MRI DNA Biomarkers for Neuropsychiatric Disease

Award Information
Agency:
Department of Health and Human Services
Branch
n/a
Amount:
$1,349,950.00
Award Year:
2009
Program:
SBIR
Phase:
Phase II
Contract:
2R44MH075481-03A2
Agency Tracking Number:
MH075481
Solicitation Year:
2009
Solicitation Topic Code:
n/a
Solicitation Number:
PHS2009-2
Small Business Information
GENOMAS, INC.
GENOMAS, INC., 67 JEFFERSON ST, HARTFORD, CT, -
Hubzone Owned:
Y
Socially and Economically Disadvantaged:
N
Woman Owned:
N
Duns:
147969526
Principal Investigator:
GUALBERTO RUANO
(860) 545-3773
G.RUANO@GENOMAS.NET
Business Contact:
ROBERT SCHERRER
(860) 545-3773
r.scherrer@genomas.net
Research Institution:
n/a
Abstract
DESCRIPTION (provided by applicant): Schizophrenia (SZ) is a severely debilitating mental illnesses. It is highly heritable, with concordance rates of 50-80% in monozygotic twins and substantial familial clustering. Phenomenology-based diagnostic systems in psychiatry have serious limitations resulting in classifications lacking clear boundaries and biological basis. With respect to SZ, there is extensive overlap with other disorders on many dimensions, including symptoms, neurophysiology, brain imaging, cognition, and pharmacotherapy. Our eventual goal is to develop a novel product termed Phyziotype , which will substantially improve the diagnosis of SZ by accessing the substantial contribution (50-80%) of genetic factors to the disease. The Phyziotype consists of a multi-gene ensemble of single nucleotide polymorphisms (SNPs) which, interpreted with a biomathematical algorithm, may predict the onset of SZ, more clearly delineate its diagnosis from related disorders, and distinguish between potential etiological subtypes. This Phase II Program is concerned with the discovery of the MRI DNA markers that form the foundation of the Phyziotype. The discovery of predictive biomarkers through association studies based on conventional psychiatric phenotypes has been limited by clinical confounders and the small effect sizes for individual markers. We hypothesize that endophenotypes , known subclinical vulnerability phenotypes, are more strongly associated to individual genes than clinical observations, and provide a powerful tool to discover predictive biomarkers. Functional magnetic resonance imaging (fMRI) of the brain is a versatile technique for measuring important psychiatric endophenotypes. This Program will utilize fMRI endophenotypes for association screening with total genome SNP arrays to identify MRI DNA markers relevant to the diagnosis of SZ. These biomarkers will advance our understanding of genetic risk factors and neurophysiology and may stimulate novel approaches to pharmaceutical development by refining psychiatric diagnosis. This Phase II program integrates the substantial physiogenomic capabilities of Genomas with the leading fMRI research of Dr. Godfrey Pearlson of Hartford Hospital's Institute of Living and the advanced neuroinformatics capabilities of Dr. Vincent Calhoun at the MIND Institute and the University of New Mexico. With ready access to a rich patient population at the Institute of Living and the MIND Research Network, the team has already integrated neuroimaging and physiogenomics as a novel platform for molecular analysis of mental illness, leading to two publications in 'Human Brain Mapping' and 'Annals of Biomedical Engineering'. This Phase II SBIR Program extends these studies to include 500 SZ patients and 250 healthy controls. All participants will be genotyped for 1,072,820 SNPs and 13,298 copy number variants using total genome arrays. Focused and Hypothesis-free Modes of physiogenomic analysis with fMRI endophenotypes will be used to discover MRI DNA markers for SZ. Physiogenomic models incorporating multiple SNPs will be developed as research prototypes for a Phyziotype system. PUBLIC HEALTH RELEVANCE: Schizophrenia (SZ) is a severely debilitating mental illnesses, currently afflicting 2.4 million American adults. The Phase II program will utilize fMRI endophenotypes and total genome SNP screening to identify MRI DNA markers relevant to schizophrenia. MRI DNA markers will eventually allow the development of systems that refine the clinical diagnosis of mental illness and may predict the individual susceptibility to schizophrenia and other disorders. The development of the actual diagnostic product will be pursued during Phase III as an FDA-approved diagnostic system for personalized mental health.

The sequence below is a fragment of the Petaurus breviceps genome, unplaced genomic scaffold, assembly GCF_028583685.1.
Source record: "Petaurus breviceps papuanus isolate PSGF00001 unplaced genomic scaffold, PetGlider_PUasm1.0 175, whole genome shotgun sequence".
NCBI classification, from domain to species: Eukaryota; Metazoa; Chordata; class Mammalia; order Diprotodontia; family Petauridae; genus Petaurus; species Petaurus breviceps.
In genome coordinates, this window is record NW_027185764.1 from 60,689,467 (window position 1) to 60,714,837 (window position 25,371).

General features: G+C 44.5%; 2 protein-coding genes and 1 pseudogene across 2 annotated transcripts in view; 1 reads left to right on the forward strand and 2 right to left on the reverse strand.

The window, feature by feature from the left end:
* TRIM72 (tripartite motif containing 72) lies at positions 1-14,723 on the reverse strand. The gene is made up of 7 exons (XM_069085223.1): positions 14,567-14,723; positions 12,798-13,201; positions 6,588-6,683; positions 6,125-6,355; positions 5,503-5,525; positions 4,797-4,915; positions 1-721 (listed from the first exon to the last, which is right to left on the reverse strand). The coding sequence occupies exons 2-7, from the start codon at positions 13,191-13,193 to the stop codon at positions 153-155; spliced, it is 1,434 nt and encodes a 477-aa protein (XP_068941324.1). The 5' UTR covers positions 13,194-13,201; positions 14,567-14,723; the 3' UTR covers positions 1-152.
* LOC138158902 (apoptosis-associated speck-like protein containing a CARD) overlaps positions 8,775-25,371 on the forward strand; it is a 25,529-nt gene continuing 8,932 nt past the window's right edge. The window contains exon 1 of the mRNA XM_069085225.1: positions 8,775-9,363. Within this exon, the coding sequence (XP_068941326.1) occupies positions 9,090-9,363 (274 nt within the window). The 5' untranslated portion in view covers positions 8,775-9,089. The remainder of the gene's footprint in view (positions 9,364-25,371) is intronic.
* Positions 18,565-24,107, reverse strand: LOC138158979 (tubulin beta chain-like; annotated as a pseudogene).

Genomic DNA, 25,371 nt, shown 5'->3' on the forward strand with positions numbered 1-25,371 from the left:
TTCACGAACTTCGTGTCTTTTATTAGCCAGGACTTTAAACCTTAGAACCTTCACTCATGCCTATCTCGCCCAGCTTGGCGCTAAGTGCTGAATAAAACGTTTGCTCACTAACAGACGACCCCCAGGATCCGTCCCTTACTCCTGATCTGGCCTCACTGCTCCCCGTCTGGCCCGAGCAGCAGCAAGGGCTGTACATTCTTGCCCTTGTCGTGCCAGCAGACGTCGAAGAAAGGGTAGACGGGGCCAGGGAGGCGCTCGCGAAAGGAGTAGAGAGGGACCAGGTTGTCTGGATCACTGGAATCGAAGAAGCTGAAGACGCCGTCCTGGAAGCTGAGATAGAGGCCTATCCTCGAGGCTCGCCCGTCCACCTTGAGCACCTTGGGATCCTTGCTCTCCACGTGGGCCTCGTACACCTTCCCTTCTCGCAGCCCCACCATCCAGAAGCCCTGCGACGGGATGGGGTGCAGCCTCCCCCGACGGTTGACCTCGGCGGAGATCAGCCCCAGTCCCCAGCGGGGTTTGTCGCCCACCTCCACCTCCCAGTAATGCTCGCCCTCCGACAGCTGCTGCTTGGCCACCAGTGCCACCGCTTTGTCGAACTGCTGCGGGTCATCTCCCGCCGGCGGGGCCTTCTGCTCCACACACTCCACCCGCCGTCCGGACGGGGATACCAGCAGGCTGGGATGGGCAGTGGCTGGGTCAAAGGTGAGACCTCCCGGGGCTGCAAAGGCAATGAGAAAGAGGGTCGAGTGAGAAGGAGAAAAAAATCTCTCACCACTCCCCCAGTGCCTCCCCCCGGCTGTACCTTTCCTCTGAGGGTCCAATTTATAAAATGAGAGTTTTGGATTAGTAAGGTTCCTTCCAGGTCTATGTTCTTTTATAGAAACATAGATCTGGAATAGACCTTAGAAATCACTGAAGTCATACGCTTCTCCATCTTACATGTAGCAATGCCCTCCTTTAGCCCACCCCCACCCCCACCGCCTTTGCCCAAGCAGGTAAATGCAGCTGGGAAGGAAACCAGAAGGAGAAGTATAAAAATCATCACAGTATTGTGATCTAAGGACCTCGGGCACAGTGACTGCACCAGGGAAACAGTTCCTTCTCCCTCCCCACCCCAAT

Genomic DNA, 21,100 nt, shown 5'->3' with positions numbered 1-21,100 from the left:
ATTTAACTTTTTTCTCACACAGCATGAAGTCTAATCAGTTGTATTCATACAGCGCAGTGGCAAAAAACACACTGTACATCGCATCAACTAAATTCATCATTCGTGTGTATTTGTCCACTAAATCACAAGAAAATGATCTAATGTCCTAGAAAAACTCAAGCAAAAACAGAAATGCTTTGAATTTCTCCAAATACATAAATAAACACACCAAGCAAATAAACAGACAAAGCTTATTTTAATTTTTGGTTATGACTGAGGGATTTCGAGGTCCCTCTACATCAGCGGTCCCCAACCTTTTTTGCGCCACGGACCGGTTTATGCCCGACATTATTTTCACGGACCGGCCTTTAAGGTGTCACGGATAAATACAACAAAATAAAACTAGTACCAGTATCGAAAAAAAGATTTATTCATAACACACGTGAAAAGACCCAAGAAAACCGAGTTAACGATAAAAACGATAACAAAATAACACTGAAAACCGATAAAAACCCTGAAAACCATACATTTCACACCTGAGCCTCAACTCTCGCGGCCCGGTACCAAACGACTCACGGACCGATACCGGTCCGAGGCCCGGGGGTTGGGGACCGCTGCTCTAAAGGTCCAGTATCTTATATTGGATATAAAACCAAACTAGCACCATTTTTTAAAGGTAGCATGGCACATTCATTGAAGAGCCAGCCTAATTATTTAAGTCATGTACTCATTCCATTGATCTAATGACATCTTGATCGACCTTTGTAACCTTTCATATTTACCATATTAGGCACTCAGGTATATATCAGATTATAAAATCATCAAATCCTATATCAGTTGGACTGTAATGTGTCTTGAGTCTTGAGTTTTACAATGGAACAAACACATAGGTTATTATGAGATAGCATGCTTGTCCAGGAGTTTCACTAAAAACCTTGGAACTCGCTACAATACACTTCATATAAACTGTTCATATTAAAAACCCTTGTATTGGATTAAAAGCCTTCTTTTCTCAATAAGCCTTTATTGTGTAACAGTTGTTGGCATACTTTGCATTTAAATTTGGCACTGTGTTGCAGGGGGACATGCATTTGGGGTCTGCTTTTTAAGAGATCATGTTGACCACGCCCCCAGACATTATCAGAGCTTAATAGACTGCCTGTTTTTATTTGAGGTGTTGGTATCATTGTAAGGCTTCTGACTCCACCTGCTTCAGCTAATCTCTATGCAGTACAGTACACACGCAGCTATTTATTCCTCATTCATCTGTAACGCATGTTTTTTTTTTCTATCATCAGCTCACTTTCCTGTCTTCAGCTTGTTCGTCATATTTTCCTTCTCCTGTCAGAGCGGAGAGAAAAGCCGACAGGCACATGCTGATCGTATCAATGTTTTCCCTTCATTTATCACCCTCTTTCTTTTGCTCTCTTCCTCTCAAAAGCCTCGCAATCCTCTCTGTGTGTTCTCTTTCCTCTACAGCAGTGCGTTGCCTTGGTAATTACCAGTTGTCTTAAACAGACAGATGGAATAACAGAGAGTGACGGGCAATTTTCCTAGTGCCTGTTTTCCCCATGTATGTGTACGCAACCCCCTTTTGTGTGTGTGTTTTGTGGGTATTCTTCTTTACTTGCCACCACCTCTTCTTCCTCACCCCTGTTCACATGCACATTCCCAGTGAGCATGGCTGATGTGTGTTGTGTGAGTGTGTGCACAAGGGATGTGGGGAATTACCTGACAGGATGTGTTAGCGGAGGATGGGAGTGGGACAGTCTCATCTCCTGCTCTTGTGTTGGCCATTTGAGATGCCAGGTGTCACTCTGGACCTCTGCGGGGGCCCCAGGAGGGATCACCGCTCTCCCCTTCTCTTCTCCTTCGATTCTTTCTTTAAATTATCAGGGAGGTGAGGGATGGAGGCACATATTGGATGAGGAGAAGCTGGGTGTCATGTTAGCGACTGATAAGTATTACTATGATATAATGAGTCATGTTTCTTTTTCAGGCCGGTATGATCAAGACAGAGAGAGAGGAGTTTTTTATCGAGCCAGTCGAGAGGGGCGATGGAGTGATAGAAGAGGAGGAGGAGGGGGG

* information listed above is at the time of submission.

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